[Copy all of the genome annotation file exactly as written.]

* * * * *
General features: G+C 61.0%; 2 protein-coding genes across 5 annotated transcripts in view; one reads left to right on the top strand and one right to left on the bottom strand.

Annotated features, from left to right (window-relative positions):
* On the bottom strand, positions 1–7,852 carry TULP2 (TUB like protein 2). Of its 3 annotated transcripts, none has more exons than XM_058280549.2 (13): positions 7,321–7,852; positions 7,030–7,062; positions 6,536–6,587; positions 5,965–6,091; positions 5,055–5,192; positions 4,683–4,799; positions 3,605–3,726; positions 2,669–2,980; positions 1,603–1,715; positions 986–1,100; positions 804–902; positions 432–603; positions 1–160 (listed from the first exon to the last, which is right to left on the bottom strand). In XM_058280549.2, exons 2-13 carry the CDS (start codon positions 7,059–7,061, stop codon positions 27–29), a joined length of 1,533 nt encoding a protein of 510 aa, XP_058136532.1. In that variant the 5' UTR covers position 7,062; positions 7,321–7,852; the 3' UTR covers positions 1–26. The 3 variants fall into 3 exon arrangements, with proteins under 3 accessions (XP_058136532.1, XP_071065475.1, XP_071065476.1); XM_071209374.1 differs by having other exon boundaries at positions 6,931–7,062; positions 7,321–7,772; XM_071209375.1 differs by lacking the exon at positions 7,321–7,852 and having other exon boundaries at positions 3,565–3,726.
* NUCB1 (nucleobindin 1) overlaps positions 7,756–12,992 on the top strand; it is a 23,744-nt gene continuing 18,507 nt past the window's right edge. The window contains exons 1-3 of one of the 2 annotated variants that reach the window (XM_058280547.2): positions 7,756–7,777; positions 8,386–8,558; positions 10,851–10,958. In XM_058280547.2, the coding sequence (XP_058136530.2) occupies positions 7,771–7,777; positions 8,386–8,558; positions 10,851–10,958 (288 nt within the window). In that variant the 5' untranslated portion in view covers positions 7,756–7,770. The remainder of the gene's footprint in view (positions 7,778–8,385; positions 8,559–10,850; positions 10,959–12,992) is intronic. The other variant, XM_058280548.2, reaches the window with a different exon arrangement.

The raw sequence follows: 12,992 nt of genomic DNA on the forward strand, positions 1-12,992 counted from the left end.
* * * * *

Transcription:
General features: G+C 61.0%; 2 protein-coding genes across 5 annotated transcripts in view; one reads left to right on the top strand and one right to left on the bottom strand.

Annotated features, from left to right (window-relative positions):
* On the bottom strand, positions 1–7,852 carry TULP2 (TUB like protein 2). Of its 3 annotated transcripts, none has more exons than XM_058280549.2 (13): positions 7,321–7,852; positions 7,030–7,062; positions 6,536–6,587; positions 5,965–6,091; positions 5,055–5,192; positions 4,683–4,799; positions 3,605–3,726; positions 2,669–2,980; positions 1,603–1,715; positions 986–1,100; positions 804–902; positions 432–603; positions 1–160 (listed from the first exon to the last, which is right to left on the bottom strand). In XM_058280549.2, exons 2-13 carry the CDS (start codon positions 7,059–7,061, stop codon positions 27–29), a joined length of 1,533 nt encoding a protein of 510 aa, XP_058136532.1. In that variant the 5' UTR covers position 7,062; positions 7,321–7,852; the 3' UTR covers positions 1–26. The 3 variants fall into 3 exon arrangements, with proteins under 3 accessions (XP_058136532.1, XP_071065475.1, XP_071065476.1); XM_071209374.1 differs by having other exon boundaries at positions 6,931–7,062; positions 7,321–7,772; XM_071209375.1 differs by lacking the exon at positions 7,321–7,852 and having other exon boundaries at positions 3,565–3,726.
* NUCB1 (nucleobindin 1) overlaps positions 7,756–12,992 on the top strand; it is a 23,744-nt gene continuing 18,507 nt past the window's right edge. The window contains exons 1-3 of one of the 2 annotated variants that reach the window (XM_058280547.2): positions 7,756–7,777; positions 8,386–8,558; positions 10,851–10,958. In XM_058280547.2, the coding sequence (XP_058136530.2) occupies positions 7,771–7,777; positions 8,386–8,558; positions 10,851–10,958 (288 nt within the window). In that variant the 5' untranslated portion in view covers positions 7,756–7,770. The remainder of the gene's footprint in view (positions 7,778–8,385; positions 8,559–10,850; positions 10,959–12,992) is intronic. The other variant, XM_058280548.2, reaches the window with a different exon arrangement.

The raw sequence follows: 12,992 nt of genomic DNA on the forward strand, positions 1-12,992 counted from the left end.